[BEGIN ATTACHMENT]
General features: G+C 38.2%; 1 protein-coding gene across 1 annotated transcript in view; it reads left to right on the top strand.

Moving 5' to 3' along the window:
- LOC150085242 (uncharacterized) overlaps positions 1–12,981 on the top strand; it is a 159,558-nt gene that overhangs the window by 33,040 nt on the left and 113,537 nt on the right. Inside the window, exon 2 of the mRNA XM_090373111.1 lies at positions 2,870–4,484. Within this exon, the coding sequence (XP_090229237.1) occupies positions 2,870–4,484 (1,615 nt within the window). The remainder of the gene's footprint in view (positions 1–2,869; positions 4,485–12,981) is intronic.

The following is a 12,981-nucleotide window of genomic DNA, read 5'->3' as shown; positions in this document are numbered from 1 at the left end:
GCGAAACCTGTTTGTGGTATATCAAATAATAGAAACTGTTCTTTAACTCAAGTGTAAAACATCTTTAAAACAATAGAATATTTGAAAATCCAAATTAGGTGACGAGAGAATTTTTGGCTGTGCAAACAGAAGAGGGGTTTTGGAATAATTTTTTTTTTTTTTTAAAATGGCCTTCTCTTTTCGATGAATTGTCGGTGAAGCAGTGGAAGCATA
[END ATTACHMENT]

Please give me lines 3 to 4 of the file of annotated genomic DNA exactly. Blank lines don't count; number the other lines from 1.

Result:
- LOC150085242 (uncharacterized) overlaps positions 1–12,981 on the top strand; it is a 159,558-nt gene that overhangs the window by 33,040 nt on the left and 113,537 nt on the right. Inside the window, exon 2 of the mRNA XM_090373111.1 lies at positions 2,870–4,484. Within this exon, the coding sequence (XP_090229237.1) occupies positions 2,870–4,484 (1,615 nt within the window). The remainder of the gene's footprint in view (positions 1–2,869; positions 4,485–12,981) is intronic.

The following is a 12,981-nucleotide window of genomic DNA, read 5'->3' as shown; positions in this document are numbered from 1 at the left end: